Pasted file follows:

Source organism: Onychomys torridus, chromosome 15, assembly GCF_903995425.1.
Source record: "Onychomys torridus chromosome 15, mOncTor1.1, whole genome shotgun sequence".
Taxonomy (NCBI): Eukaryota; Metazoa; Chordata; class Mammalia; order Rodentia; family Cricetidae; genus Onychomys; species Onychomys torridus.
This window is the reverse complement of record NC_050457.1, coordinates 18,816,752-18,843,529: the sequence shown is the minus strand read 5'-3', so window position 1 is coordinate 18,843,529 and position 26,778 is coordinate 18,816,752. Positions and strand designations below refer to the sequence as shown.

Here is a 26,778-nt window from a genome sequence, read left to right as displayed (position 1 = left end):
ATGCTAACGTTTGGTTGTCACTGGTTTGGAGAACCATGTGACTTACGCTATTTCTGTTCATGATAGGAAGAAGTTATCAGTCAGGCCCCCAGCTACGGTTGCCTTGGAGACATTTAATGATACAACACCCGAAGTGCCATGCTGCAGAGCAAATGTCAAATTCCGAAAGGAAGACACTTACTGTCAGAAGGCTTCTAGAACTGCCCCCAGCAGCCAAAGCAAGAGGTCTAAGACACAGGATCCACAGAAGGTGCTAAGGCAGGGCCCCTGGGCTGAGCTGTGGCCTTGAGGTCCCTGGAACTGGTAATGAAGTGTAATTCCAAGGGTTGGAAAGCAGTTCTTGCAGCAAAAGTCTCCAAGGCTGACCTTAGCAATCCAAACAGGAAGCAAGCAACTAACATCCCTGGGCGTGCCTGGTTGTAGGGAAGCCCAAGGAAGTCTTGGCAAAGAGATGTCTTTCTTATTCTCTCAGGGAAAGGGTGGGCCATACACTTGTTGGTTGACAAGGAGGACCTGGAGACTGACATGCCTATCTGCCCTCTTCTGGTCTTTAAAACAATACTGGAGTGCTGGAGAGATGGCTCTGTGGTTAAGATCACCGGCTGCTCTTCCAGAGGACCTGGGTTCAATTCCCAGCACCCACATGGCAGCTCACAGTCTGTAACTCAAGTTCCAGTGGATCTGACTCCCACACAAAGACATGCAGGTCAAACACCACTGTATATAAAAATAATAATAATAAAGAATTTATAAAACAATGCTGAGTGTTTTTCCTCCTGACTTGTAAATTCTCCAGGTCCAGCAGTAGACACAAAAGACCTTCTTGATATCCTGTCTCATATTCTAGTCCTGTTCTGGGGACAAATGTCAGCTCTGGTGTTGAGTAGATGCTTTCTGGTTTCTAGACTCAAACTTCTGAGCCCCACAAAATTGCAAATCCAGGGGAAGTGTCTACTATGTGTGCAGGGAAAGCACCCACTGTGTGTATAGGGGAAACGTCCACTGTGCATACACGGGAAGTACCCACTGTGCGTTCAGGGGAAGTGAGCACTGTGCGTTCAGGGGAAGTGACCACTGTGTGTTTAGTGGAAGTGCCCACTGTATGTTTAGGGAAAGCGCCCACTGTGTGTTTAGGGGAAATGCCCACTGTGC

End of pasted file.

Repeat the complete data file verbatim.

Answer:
Source organism: Onychomys torridus, chromosome 15, assembly GCF_903995425.1.
Source record: "Onychomys torridus chromosome 15, mOncTor1.1, whole genome shotgun sequence".
Taxonomy (NCBI): Eukaryota; Metazoa; Chordata; class Mammalia; order Rodentia; family Cricetidae; genus Onychomys; species Onychomys torridus.
This window is the reverse complement of record NC_050457.1, coordinates 18,816,752-18,843,529: the sequence shown is the minus strand read 5'-3', so window position 1 is coordinate 18,843,529 and position 26,778 is coordinate 18,816,752. Positions and strand designations below refer to the sequence as shown.

Here is a 26,778-nt window from a genome sequence, read left to right as displayed (position 1 = left end):
ATGCTAACGTTTGGTTGTCACTGGTTTGGAGAACCATGTGACTTACGCTATTTCTGTTCATGATAGGAAGAAGTTATCAGTCAGGCCCCCAGCTACGGTTGCCTTGGAGACATTTAATGATACAACACCCGAAGTGCCATGCTGCAGAGCAAATGTCAAATTCCGAAAGGAAGACACTTACTGTCAGAAGGCTTCTAGAACTGCCCCCAGCAGCCAAAGCAAGAGGTCTAAGACACAGGATCCACAGAAGGTGCTAAGGCAGGGCCCCTGGGCTGAGCTGTGGCCTTGAGGTCCCTGGAACTGGTAATGAAGTGTAATTCCAAGGGTTGGAAAGCAGTTCTTGCAGCAAAAGTCTCCAAGGCTGACCTTAGCAATCCAAACAGGAAGCAAGCAACTAACATCCCTGGGCGTGCCTGGTTGTAGGGAAGCCCAAGGAAGTCTTGGCAAAGAGATGTCTTTCTTATTCTCTCAGGGAAAGGGTGGGCCATACACTTGTTGGTTGACAAGGAGGACCTGGAGACTGACATGCCTATCTGCCCTCTTCTGGTCTTTAAAACAATACTGGAGTGCTGGAGAGATGGCTCTGTGGTTAAGATCACCGGCTGCTCTTCCAGAGGACCTGGGTTCAATTCCCAGCACCCACATGGCAGCTCACAGTCTGTAACTCAAGTTCCAGTGGATCTGACTCCCACACAAAGACATGCAGGTCAAACACCACTGTATATAAAAATAATAATAATAAAGAATTTATAAAACAATGCTGAGTGTTTTTCCTCCTGACTTGTAAATTCTCCAGGTCCAGCAGTAGACACAAAAGACCTTCTTGATATCCTGTCTCATATTCTAGTCCTGTTCTGGGGACAAATGTCAGCTCTGGTGTTGAGTAGATGCTTTCTGGTTTCTAGACTCAAACTTCTGAGCCCCACAAAATTGCAAATCCAGGGGAAGTGTCTACTATGTGTGCAGGGAAAGCACCCACTGTGTGTATAGGGGAAACGTCCACTGTGCATACACGGGAAGTACCCACTGTGCGTTCAGGGGAAGTGAGCACTGTGCGTTCAGGGGAAGTGACCACTGTGTGTTTAGTGGAAGTGCCCACTGTATGTTTAGGGAAAGCGCCCACTGTGTGTTTAGGGGAAATGCCCACTGTGC